government primes required, by contract, to pay their subcontractors.
In fact, contractors do not get paid until they have shown proof that
they have paid their subcontractors. This is called "flow down"—where
the government requires specific prime contract requirements to flow
down to subcontractors and be incorporated into their subcontracts.
However, there is a down side of "flow down." For example, if right
now you are thinking, "Great! If I have no contractual relationship with
the government, I won't have to deal with all that government paperwork
and all those rules and requirements," you'd better think again. If the
contract is complex, you could actually be required to put up with some
of the same paperwork, rules, and obligations as the prime under a
"flow down" clause in your subcontract.
Flow-down clauses are especially common in government and
construction subcontracts. The government, recognizing the need to
assure that important federal policies are followed throughout
performance, sometimes will require specific prime contract requirements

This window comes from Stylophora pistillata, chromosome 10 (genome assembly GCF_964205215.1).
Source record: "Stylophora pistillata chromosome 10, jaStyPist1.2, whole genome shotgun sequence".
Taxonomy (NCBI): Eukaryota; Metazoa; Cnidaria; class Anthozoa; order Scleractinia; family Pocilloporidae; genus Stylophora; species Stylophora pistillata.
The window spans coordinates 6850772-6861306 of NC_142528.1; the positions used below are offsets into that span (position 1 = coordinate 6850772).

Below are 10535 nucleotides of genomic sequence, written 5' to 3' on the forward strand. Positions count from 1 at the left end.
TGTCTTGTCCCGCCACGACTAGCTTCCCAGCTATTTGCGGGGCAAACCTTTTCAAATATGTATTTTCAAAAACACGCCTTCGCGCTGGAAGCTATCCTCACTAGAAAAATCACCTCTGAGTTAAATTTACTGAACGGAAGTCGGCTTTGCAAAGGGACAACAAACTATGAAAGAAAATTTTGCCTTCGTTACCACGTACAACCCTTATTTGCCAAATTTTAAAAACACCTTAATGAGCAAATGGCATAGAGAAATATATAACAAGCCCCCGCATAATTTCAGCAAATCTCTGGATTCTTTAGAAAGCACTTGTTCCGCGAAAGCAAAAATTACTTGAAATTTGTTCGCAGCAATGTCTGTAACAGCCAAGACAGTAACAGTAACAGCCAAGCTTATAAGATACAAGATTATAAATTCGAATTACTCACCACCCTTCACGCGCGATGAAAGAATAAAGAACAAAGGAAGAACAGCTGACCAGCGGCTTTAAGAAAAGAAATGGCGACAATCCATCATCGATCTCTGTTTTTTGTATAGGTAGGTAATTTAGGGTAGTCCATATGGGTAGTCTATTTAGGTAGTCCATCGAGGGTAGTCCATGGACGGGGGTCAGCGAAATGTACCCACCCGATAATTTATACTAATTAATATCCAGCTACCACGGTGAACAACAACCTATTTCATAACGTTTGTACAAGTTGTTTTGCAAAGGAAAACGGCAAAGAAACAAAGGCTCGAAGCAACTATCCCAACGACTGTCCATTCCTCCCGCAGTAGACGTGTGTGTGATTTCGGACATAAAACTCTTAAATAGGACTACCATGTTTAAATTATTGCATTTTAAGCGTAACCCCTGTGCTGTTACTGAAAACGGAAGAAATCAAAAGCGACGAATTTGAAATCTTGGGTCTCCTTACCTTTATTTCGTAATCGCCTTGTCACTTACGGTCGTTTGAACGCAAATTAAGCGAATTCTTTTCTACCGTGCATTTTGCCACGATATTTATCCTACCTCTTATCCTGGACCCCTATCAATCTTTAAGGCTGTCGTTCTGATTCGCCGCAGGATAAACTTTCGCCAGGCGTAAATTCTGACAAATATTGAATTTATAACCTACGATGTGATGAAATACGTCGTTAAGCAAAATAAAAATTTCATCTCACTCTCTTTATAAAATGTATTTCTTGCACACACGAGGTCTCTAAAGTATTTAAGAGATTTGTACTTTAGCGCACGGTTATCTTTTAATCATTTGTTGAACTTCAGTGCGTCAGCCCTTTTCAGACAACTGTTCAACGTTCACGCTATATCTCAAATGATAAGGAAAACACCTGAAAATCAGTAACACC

to flow down to subcontractors and be incorporated into their
The usual flow-down clause will incorporate, by reference, parts of
the prime contract into the subcontract. Such clauses bind the
subcontractor to the prime to the same extent that the prime is bound to
the government. In effect, the prime contractor's duties and
obligations "flow down" to the subcontractor. What was that about no
However, if you have a problem with a prime contractor that involves a
flow-down clause in the prime contract concerning subcontractors, such
as paying for work performed or some technical issue, the government
could possibly decide to step in on your side and help you fix it. (This
depends on the nature and severity of the problem. There is no
guarantee that the government will do anything.) However, if your
problem does not involve a government flow-down requirement concerning
subcontractors, you are on your own; the government will not help you.